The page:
December 11, 2007

3-D imaging research could aid military planning

by Maria Callier
Air Force Office of Scientific Research Public Affairs

12/10/2007 - ARLINGTON, Va. (AFPN) -- Air Force Office of Scientific Research-funded scientists are currently developing unique, updateable holographic 3-D displays that can be used in military applications.

The holographic 3-D images can be used in command and control for viewing battle space in nearly real time using realistic images that can be updated regularly at short intervals, said Dr. Nasser Peyghambarian. The team lead for the group from the College of Optical Sciences at the University of Arizona.

"These images can also be used for training purposes as well," Dr. Peyghambarian said. "Three-dimensional imaging allows a lot of data to be presented simultaneously, a task that is not possible with the use of two-dimensional pictures."

"Until now dynamic, holographic 3-D images suitable for practical uses did not exist. Our newly developed displays exhibit memory and large size, which makes them stand out among other approaches to dynamic 3-D imaging."

The scientists are able to achieve high-definition 3-D images by using holography to store the appearance of objects or scenes into thin films with the use of laser light, and they have gone one step further beyond static images.
"We've replaced fixed holographic storage materials with dynamic ones" Dr. Peyghambarian said. "We use high-efficiency, low-cost dynamic recording materials capable of very large sizes, which is very important for life-size, realistic 3-D displays. We can record complete scenes or objects within three minutes and can store them for three hours."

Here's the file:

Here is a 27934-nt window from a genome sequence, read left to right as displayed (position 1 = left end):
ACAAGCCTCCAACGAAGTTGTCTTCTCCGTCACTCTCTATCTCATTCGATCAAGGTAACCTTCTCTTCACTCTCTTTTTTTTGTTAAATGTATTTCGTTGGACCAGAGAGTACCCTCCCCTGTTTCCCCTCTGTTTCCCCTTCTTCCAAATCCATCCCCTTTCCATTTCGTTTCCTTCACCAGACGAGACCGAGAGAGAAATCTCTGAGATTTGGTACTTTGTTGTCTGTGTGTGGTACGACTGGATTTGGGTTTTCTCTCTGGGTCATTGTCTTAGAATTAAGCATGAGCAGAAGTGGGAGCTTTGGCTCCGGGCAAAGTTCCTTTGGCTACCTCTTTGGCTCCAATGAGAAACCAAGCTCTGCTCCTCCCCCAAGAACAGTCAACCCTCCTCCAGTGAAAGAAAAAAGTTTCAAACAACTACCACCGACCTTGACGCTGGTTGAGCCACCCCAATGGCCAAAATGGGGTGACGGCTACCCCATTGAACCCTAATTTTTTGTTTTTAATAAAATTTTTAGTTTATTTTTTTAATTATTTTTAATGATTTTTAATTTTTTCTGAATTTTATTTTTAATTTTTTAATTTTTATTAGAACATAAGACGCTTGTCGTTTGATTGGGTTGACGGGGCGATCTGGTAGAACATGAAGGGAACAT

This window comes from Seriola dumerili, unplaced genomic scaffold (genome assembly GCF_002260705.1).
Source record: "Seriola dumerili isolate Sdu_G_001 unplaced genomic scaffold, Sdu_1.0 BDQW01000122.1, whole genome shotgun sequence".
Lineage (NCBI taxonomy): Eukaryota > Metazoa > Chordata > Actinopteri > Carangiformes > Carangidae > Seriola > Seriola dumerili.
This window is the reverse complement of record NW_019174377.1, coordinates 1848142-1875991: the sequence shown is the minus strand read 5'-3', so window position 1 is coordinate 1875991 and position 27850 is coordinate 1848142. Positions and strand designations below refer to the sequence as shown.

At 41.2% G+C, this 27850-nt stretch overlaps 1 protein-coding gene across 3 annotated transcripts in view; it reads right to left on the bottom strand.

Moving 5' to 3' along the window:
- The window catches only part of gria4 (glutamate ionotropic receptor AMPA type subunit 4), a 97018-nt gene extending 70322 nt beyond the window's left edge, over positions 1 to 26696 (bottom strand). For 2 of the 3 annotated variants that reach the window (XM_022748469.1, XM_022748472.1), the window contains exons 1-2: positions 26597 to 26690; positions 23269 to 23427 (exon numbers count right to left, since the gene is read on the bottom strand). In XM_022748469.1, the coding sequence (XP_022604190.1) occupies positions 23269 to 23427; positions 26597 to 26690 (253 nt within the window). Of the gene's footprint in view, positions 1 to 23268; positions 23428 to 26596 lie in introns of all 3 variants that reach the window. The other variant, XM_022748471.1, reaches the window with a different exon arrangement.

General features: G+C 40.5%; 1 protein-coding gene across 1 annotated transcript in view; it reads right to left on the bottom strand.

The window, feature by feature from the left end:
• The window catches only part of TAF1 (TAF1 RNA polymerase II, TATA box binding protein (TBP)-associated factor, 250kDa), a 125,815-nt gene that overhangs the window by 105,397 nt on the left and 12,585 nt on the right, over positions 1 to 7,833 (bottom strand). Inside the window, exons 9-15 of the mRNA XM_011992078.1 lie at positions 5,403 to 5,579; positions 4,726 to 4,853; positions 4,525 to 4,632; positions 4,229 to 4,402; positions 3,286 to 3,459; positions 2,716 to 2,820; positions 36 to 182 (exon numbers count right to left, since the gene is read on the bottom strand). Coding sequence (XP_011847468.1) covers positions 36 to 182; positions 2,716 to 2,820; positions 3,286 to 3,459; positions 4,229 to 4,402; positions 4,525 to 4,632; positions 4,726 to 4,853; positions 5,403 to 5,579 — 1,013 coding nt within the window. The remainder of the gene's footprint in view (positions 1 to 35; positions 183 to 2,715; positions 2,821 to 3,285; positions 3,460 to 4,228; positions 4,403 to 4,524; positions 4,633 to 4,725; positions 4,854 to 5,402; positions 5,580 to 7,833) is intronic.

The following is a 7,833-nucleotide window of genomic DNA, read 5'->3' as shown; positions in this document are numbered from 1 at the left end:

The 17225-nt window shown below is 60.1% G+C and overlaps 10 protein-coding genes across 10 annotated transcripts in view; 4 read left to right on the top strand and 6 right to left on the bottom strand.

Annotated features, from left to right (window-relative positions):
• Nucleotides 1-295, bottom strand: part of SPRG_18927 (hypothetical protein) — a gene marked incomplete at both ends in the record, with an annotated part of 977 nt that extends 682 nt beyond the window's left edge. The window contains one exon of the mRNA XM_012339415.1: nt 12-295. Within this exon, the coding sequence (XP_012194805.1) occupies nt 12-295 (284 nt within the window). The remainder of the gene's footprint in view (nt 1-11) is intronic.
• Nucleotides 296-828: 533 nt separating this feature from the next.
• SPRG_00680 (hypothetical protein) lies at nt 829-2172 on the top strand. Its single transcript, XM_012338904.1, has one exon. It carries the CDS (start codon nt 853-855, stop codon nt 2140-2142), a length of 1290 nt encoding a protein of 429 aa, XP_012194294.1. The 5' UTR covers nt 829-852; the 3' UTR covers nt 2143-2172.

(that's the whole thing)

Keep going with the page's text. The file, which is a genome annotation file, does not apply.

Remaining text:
Dr. Darrel Hopper is also exploring true 3-D technologies for applications in air, space and cyber command centers. He is part of a team at the Air Force Research Laboratory's Human Effectiveness Directorate at Wright-Patterson Air Force Base, Ohio. Dr. Hopper uses the term "true 3-D" to distinguish systems like the AFOSR updatable holographic effort at the University of Arizona.

"We develop and evaluate various true 3-D systems for their value added beyond the two-dimensional visualization technologies currently used -- for example, in Air Force combined air operations centers," Dr. Hopper said.

According to Dr. Peyghambarian, the next steps are to increase the size of the 3-D displays to 1 foot by 1 foot and then 3 feet by 3 feet, make them in color, and increase the writing speed of the images.

"We also need to examine the psychological aspects of 3-D viewing and the question of how humans interact with 3-D displays," he said. "For example, it's believed that pilots may react and make decisions much faster if they receive 3-D information, which is much more realistic compared with the two-dimensional displays they currently use."

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